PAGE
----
Tai Chi for the Aging Cancer Survivors
October 15, 2014 -
Currently there are more than 13.7 million
cancer survivors living in the U.S., and that figure is projected to increase by
31% in the next decade, adding another 4 million cancer survivors into the
healthcare system. Cancer is largely a disease of aging, and the aging of the
population will sharply raise the proportion of older cancer survivors, many of
whom will be long-term survivors (5+ years post diagnosis).
Oregon Health & Science University is
conducting a review to address the potential utility of exercise to address
three health problems that are of particular concern for the aging cancer
survivor and the healthcare system, i.e., disability, falls, and cardiovascular
disease, because the development of these age-related problems may be
accelerated by cancer treatment.
While there are many different modes of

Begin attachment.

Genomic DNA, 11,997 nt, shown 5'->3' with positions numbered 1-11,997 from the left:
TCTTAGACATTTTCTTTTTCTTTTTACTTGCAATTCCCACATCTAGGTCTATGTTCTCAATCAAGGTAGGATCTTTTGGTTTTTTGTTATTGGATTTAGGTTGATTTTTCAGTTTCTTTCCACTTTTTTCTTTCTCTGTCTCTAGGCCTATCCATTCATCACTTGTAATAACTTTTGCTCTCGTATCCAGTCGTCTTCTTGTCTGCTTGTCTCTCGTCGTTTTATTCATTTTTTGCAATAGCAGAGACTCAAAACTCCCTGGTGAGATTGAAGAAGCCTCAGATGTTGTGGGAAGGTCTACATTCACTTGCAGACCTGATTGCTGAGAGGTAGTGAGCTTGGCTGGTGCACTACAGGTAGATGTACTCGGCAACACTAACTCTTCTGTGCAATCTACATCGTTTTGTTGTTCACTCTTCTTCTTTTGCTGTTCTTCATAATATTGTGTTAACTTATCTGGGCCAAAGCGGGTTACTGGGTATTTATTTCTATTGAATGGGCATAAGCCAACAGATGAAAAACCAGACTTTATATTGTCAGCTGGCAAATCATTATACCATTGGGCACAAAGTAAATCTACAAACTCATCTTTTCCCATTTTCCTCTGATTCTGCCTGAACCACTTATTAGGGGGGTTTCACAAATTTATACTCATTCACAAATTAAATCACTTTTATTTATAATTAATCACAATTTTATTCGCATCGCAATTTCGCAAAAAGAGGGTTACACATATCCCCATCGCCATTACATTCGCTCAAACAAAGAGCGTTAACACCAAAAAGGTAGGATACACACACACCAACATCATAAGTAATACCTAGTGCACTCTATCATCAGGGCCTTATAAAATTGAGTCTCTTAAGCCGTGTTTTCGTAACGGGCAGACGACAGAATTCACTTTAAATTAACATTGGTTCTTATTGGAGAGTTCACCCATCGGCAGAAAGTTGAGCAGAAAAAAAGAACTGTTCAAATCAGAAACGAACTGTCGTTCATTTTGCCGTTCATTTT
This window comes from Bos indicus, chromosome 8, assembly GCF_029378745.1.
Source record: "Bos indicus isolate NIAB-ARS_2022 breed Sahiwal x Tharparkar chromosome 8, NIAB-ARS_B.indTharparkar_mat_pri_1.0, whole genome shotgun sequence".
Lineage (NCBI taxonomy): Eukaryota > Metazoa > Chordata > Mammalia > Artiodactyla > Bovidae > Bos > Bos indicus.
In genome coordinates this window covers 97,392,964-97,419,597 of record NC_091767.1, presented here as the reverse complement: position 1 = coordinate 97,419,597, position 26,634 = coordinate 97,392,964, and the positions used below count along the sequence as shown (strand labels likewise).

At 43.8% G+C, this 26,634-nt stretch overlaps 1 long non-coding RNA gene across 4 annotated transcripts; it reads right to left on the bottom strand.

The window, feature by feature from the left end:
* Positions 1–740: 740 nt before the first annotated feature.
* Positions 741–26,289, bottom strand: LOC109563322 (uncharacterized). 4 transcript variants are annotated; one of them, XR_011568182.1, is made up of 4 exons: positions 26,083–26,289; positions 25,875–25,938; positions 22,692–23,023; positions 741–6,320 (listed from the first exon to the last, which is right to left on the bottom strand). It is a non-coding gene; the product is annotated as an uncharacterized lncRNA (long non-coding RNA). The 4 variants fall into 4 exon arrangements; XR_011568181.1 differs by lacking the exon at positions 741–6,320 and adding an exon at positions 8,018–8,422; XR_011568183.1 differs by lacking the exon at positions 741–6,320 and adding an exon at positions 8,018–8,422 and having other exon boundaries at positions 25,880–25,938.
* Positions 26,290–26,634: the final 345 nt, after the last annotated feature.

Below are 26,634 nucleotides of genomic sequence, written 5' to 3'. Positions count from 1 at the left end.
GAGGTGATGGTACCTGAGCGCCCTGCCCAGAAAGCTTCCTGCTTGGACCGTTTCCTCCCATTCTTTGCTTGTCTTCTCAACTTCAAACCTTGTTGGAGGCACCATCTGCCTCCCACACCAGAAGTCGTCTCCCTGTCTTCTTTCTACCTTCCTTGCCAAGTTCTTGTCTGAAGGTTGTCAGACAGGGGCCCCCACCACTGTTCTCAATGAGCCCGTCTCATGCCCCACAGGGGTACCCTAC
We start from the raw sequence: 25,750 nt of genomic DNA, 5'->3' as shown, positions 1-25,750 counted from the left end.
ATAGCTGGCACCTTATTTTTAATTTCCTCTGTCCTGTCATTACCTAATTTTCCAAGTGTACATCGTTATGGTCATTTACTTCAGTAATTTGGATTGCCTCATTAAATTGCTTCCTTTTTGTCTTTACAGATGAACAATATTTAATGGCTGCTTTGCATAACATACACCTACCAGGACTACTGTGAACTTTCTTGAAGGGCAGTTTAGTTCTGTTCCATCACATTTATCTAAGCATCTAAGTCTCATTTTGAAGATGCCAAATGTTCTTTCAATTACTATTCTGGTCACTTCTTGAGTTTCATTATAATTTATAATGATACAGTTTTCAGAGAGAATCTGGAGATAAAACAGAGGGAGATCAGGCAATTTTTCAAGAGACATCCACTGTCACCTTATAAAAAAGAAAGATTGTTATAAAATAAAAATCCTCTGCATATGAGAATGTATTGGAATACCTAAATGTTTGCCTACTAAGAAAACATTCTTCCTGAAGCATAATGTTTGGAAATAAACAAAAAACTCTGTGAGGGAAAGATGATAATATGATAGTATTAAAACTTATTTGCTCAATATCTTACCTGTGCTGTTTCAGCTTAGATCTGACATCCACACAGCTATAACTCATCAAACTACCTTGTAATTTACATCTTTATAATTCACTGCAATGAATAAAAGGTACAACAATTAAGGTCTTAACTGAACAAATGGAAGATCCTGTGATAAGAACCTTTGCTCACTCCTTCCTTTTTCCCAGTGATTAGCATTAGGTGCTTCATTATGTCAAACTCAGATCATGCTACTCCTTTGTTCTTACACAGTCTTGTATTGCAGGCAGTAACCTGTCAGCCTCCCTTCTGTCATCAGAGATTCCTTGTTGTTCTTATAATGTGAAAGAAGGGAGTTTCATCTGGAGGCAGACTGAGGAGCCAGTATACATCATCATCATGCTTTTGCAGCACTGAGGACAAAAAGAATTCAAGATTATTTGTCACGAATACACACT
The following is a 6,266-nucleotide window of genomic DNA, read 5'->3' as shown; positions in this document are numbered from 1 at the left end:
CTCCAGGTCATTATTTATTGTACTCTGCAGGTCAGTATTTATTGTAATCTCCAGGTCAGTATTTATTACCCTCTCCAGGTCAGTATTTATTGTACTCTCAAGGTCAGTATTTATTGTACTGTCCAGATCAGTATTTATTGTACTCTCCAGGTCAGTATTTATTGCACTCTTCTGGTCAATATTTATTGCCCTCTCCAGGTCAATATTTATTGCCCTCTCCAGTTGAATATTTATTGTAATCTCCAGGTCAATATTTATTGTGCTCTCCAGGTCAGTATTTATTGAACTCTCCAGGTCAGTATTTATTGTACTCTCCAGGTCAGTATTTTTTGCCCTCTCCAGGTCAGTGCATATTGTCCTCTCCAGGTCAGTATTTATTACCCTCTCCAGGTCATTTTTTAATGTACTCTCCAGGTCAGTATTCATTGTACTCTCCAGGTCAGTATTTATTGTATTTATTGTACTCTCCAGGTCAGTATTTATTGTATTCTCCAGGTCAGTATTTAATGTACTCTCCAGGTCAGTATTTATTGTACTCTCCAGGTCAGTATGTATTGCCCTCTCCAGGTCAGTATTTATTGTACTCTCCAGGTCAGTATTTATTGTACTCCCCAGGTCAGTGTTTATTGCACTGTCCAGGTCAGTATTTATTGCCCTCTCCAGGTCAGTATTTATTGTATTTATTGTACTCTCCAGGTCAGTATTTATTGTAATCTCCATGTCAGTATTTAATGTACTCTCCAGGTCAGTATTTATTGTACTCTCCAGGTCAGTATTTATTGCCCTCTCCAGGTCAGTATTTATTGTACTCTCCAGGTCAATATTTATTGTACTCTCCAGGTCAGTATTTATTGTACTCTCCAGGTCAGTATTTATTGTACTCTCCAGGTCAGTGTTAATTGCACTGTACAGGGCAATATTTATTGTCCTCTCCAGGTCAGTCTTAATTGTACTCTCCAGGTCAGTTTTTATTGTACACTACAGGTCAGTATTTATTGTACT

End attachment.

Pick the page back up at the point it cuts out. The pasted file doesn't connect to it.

exercise that each produce specific adaptations, Tai Chi
may be a particularly suitable strategy to mitigate the development of age- and
cancer-treatment-related problems. Based on studies in older adults without
Chi produces musculoskeletal and cardio-metabolic adaptations and is more
easily performed by older adults due to its low energy cost and slower movement
patterns. Since cancer survivors are mostly older, inactive, and often
physically limited by the lingering side effects of treatment, they need to
engage in safe, practical, and effective modes of exercise.
There have been so many published
controlled trials examining the efficacy of Tai Chi to mitigate cancer-treatment-related
musculoskeletal and cardiovascular side effects that ample research
opportunities exist to explore the application of this non-Western exercise
modality to improve long-term outcomes for aging cancer survivors.